By Kory Anderson
I was just 10 years old when I first met George W. Hedtke of Davis Junction, IL. He arrived at our place in Andover, SD driving an old flat deck truck carrying the remains of the largest steam traction engine boiler I had ever seen. He was staying with us for a couple days before taking the boiler to Rollag, MN for the CASE expo. My dad, Kevin and friend and mentor Jim Briden were spending a couple days doing an “organ transplant” as George called it on that large boiler. I remember asking George as a little boy why he brought just that boiler to a CASE expo, was that all he had? Once I found out that boiler was for the Titanic of Tractors, the 150 HP Case Road Locomotive, I agreed it justified the long trip.
The boiler had the back end cut out of it when it was used as a water tank in New Mexico. So my dad and Jim cut the back end out of a bad 65 HP Case boiler from an engine I later restored when I was 18 and “transplanted” it into that 150 boiler. For a number of years, George would come to our place, and I would ride up with him to the show in Rollag, MN. Those who met Mr. Hedkte know that he was never short of good stories! The stories that intrigued me the most though were about that 150 Case and about the engines that were sent to Kansas pulling great loads. Of course they had their fair share of trouble, but that is to be expected when you are pioneering what has never been done before.
Ever since hearing these stories, it became a dream of mine to one day re-create this iron giant. In high school I restored a 65 HP Case engine that really helped me understand the mechanics and how steam engines operated and how to work on them. Through the process my dad taught me a lot about rebuilding parts and the process to put together a sound performing engine. I decided to go to NDSU and study Mechanical Engineering. The process of restoring the 65 Case had intrigued me on the mechanics and engineering side. I also really just wanted to go to work to learn from Jim Briden at Larson Welding & Machine in Fargo, ND. Jim had taught me a lot over the years, and I wanted to learn more about welding and machine work as I knew that would be a requirement to building the largest steam tractor from scratch.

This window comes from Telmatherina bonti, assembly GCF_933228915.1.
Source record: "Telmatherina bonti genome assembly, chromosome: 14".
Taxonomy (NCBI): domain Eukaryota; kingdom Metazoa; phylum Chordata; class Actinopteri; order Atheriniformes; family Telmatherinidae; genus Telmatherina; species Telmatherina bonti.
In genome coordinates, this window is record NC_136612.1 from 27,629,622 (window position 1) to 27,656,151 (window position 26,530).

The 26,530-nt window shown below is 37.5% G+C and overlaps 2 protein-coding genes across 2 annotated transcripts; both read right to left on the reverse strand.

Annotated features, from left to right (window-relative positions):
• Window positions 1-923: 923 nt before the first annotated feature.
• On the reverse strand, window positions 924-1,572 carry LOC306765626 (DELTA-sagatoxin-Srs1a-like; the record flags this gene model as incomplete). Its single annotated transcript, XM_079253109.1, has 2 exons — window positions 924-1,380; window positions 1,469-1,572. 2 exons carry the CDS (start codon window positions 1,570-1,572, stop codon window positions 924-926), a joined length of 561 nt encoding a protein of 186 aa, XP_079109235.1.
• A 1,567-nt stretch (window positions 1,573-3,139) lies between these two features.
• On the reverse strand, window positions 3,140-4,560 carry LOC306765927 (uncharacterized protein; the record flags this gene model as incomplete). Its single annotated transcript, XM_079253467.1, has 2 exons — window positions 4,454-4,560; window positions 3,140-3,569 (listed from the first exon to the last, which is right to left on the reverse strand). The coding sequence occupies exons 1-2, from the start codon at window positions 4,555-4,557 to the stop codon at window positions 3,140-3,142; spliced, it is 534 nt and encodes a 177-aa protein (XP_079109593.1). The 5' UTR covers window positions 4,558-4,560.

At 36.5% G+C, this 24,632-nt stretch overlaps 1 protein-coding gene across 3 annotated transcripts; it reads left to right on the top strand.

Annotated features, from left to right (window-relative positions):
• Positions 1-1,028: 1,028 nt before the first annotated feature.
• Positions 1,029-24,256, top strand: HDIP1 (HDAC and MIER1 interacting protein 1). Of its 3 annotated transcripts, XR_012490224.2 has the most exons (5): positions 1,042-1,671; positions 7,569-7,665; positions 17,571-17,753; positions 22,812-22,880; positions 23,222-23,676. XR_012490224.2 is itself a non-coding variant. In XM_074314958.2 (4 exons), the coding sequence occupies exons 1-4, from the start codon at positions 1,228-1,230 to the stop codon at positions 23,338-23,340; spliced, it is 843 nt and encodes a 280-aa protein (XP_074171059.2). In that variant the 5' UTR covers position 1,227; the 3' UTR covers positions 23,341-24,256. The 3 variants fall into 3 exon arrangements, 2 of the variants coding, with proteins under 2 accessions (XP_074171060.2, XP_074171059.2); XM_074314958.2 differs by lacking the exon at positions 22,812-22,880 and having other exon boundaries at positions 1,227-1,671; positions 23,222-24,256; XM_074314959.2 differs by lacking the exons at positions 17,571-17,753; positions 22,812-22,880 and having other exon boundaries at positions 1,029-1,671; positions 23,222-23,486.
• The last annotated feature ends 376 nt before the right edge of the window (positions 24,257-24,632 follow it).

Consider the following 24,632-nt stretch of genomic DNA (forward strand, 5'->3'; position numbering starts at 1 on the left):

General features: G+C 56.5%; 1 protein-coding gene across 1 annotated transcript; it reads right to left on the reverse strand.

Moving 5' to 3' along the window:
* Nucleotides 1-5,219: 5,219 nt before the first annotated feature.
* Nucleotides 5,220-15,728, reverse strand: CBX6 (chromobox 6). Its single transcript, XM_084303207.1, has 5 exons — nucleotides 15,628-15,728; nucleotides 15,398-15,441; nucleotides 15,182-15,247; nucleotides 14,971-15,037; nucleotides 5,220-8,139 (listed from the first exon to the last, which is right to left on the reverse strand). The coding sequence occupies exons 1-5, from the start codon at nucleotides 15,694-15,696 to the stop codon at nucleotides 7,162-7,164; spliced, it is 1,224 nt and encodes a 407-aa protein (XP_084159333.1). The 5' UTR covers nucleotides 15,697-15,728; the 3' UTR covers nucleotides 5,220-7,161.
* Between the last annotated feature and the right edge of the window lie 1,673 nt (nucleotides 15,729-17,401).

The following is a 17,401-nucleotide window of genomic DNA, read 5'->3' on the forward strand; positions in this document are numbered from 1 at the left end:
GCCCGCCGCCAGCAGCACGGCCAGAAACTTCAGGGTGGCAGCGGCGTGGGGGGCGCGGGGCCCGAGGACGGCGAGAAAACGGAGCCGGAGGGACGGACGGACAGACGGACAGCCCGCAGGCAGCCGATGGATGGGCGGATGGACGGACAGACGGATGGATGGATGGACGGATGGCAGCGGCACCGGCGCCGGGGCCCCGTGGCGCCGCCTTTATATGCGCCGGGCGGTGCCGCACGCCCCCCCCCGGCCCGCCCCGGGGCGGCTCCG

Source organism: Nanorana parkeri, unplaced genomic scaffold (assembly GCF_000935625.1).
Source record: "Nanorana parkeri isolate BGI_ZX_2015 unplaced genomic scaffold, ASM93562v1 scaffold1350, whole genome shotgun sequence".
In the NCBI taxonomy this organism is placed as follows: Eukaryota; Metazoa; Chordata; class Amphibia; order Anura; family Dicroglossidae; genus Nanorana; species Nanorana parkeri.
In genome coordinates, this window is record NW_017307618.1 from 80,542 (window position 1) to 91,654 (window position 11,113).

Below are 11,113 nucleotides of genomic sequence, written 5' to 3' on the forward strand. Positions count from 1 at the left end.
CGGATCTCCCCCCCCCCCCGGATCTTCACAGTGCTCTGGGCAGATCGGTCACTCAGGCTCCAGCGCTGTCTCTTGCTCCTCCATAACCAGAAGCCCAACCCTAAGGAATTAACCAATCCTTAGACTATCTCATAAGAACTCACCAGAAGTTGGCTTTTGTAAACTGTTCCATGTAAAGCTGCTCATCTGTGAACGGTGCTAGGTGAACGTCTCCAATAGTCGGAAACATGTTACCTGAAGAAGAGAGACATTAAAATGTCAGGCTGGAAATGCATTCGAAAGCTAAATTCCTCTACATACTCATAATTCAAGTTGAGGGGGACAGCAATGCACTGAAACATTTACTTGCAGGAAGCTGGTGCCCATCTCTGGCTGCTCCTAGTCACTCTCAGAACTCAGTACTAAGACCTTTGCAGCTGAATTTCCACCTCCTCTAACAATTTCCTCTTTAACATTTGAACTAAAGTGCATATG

I didn’t really like school, most of my notes from class comprised of designs of my dream shop that I wanted so I could build the 150 Case. In 2006, I started Anderson Industries from my garage where I started making foundry patterns for a local foundry 20 miles away. Initially it started with my own patterns for our steam projects, then grew to making steam and tractor parts for friends, to doing full time pattern work for Dakota Foundry customers.
The 150 project started rolling in 2006 when I made a trip out to Racine, Wisconsin to the Case archives. There I met Rich Tworek who, with some other great people from Case, spent a lot of time and effort to preserve the history. He showed me where all the old drawings were stored and I paged through thousands of prints and got copies of the 150 Case drawings. It felt like at that point that we were half-way done. That feeling soon wore off.
Once I got back I spent the next 2 years of nights and weekends creating 3D CAD models from the original drawings. In 2008, I started making wood patterns beginning with the cylinder head. Over the next years we would make a few patterns when we had some extra time on a machine. It was a great challenge to build a business from start-up to fund the project and make progress on the engine all at the same time. So things didn’t move as quickly as I would have liked, but I am happy with where the company and our team is today as a result of a dream to build a steam engine.